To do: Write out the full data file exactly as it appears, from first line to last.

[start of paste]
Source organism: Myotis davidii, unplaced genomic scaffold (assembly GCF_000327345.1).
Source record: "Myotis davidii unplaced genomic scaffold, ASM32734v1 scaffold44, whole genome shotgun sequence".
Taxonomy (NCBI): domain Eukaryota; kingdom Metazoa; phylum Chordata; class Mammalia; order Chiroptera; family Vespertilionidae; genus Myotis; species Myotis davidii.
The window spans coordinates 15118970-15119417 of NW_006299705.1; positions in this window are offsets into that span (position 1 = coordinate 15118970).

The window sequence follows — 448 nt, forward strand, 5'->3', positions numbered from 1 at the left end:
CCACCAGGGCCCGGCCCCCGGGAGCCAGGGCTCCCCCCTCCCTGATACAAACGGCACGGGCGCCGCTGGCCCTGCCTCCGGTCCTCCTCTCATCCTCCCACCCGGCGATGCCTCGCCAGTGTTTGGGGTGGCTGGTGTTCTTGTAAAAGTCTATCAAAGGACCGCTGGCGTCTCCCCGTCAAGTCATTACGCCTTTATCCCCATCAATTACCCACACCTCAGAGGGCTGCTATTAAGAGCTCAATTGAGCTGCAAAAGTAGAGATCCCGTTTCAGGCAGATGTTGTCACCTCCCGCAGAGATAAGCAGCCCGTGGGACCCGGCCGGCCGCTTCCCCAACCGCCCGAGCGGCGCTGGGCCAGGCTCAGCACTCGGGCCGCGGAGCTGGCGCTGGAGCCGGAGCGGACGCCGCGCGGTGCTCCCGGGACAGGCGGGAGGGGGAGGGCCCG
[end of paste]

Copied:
Source organism: Myotis davidii, unplaced genomic scaffold (assembly GCF_000327345.1).
Source record: "Myotis davidii unplaced genomic scaffold, ASM32734v1 scaffold44, whole genome shotgun sequence".
Taxonomy (NCBI): domain Eukaryota; kingdom Metazoa; phylum Chordata; class Mammalia; order Chiroptera; family Vespertilionidae; genus Myotis; species Myotis davidii.
The window spans coordinates 15118970-15119417 of NW_006299705.1; positions in this window are offsets into that span (position 1 = coordinate 15118970).

The window sequence follows — 448 nt, forward strand, 5'->3', positions numbered from 1 at the left end:
CCACCAGGGCCCGGCCCCCGGGAGCCAGGGCTCCCCCCTCCCTGATACAAACGGCACGGGCGCCGCTGGCCCTGCCTCCGGTCCTCCTCTCATCCTCCCACCCGGCGATGCCTCGCCAGTGTTTGGGGTGGCTGGTGTTCTTGTAAAAGTCTATCAAAGGACCGCTGGCGTCTCCCCGTCAAGTCATTACGCCTTTATCCCCATCAATTACCCACACCTCAGAGGGCTGCTATTAAGAGCTCAATTGAGCTGCAAAAGTAGAGATCCCGTTTCAGGCAGATGTTGTCACCTCCCGCAGAGATAAGCAGCCCGTGGGACCCGGCCGGCCGCTTCCCCAACCGCCCGAGCGGCGCTGGGCCAGGCTCAGCACTCGGGCCGCGGAGCTGGCGCTGGAGCCGGAGCGGACGCCGCGCGGTGCTCCCGGGACAGGCGGGAGGGGGAGGGCCCG